I didn’t have a rolling pin, but I was able to order one with my Instacart grocery order a few days ago. What would my great-grandmother have thought about my fast flying fingers typing on a keypad so a week’s worth of groceries plus a rolling pin would be delivered at my house the next day?!

Lebkuchen dough ready to be rolled out

The dough is a beast to deal with at first – dense and totally unpliable!

When I was little, we had a huge paper bag full of cookie cutters in all kinds of shapes. There were santas, stars, snowmen and other things. My great-uncle’s favorite cookie cutter was the pig, so we always used that one a lot so there would be plenty of cookies for him.

I don’t have any cookie cutters in my very simple kitchen, but I found that the rim of a mason jar top worked just fine. I could feel my great-grandmother shaking her head at my unpreparedness, but I knew she was smiling too because I was trying, and I had her book open with plastic wrap protecting the pages from flying flour.

Using a mason jar cap to cut Lebkuchen cookies

No cookie cutters? A Mason Jar cap rim did the job very well! I’ll get the ones below next year!

Christmas Cookie Cutters

Back in the early 1900s, ovens didn’t have thermometers, so the Lebkuchen baking instructions were to use a “very moderate” oven (as opposed to a “fast oven” or “slow oven” that were required for her other recipes). No time was given for when they’d be done either — just test them with a toothpick!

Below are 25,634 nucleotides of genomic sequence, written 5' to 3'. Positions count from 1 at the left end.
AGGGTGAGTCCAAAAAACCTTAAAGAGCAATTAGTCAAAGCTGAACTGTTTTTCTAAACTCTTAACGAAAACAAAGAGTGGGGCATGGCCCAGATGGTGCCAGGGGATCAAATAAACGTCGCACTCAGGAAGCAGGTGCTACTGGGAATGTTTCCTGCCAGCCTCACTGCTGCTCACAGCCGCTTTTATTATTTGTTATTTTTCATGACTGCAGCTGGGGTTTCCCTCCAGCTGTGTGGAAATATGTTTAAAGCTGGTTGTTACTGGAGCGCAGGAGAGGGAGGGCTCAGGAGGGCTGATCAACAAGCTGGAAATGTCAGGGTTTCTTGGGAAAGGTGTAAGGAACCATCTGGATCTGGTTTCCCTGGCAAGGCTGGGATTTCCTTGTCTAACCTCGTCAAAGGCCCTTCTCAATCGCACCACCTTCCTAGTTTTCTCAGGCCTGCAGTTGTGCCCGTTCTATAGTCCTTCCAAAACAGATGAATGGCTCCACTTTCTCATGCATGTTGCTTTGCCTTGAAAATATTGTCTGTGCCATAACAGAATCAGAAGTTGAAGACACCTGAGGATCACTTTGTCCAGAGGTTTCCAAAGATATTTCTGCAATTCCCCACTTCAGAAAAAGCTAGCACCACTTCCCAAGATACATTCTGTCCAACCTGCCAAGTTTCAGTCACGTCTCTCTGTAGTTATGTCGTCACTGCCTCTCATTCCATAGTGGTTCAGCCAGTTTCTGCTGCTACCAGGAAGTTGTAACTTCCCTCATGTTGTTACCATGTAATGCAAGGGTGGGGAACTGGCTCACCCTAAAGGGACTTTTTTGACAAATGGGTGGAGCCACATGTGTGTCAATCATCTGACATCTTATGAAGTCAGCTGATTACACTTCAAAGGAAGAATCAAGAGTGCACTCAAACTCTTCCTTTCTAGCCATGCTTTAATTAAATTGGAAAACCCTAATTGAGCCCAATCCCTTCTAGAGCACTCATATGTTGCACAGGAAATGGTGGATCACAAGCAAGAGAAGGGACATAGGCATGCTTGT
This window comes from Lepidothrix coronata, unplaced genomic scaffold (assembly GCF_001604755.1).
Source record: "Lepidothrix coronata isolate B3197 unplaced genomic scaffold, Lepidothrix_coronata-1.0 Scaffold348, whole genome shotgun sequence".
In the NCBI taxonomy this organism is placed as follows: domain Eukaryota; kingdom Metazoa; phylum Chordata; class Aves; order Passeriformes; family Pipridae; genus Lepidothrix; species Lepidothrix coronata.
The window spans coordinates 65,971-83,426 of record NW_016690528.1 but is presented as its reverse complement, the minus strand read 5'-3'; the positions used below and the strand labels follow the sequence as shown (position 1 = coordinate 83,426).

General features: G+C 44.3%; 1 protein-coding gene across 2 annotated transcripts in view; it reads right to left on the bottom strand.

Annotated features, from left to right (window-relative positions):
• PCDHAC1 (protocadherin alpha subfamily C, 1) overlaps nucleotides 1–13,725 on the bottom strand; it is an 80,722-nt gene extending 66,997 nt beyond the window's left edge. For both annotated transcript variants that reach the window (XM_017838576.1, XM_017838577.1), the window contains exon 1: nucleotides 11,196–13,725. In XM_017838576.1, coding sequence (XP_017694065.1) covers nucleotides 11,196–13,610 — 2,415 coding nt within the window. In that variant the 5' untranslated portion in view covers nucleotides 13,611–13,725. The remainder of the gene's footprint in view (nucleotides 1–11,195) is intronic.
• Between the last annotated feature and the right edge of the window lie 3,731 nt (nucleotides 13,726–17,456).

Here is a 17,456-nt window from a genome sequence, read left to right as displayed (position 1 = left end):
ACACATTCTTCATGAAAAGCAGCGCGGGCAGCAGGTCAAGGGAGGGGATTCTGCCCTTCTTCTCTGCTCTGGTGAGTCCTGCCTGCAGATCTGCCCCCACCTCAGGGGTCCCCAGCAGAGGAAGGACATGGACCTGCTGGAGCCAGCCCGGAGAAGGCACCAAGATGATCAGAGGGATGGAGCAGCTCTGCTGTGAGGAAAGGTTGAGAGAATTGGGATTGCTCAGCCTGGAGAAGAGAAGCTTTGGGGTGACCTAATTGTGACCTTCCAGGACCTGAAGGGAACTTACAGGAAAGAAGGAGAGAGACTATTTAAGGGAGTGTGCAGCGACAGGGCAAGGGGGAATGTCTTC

I remember my mother being perplexed about what temperature “very moderate” might be and how long to leave the cookies in the oven. And so it was for me today. Would that be 325 degrees or perhaps 350? And for how long? 10 minutes? 20 minutes? 30??

I found other Lebkuchen recipes online (what would my great-grandmother have thought of that?), and the recipes were totally different than this one. None of them let the dough ripen for 4 magical days (and oh yes, we kids often snuck lumps of uncooked dough to snack on secretly when no one was looking — and then we’d be reprimanded when the dough had shrunk by the time baking day rolled around!). The other Lebkuchen recipes online used temperatures anywhere from 300 to 400 degrees, so that didn’t help much!

When I was a little girl, the cookies always got baked somehow. I remember fondly, however, that we always had a batch or two that was quite dark or even burnt on the bottom and a few batches that were too light. Eventually, we’d get our rhythm and they’d all turn out perfectly.

Baking Lebkuchen Christmas cookies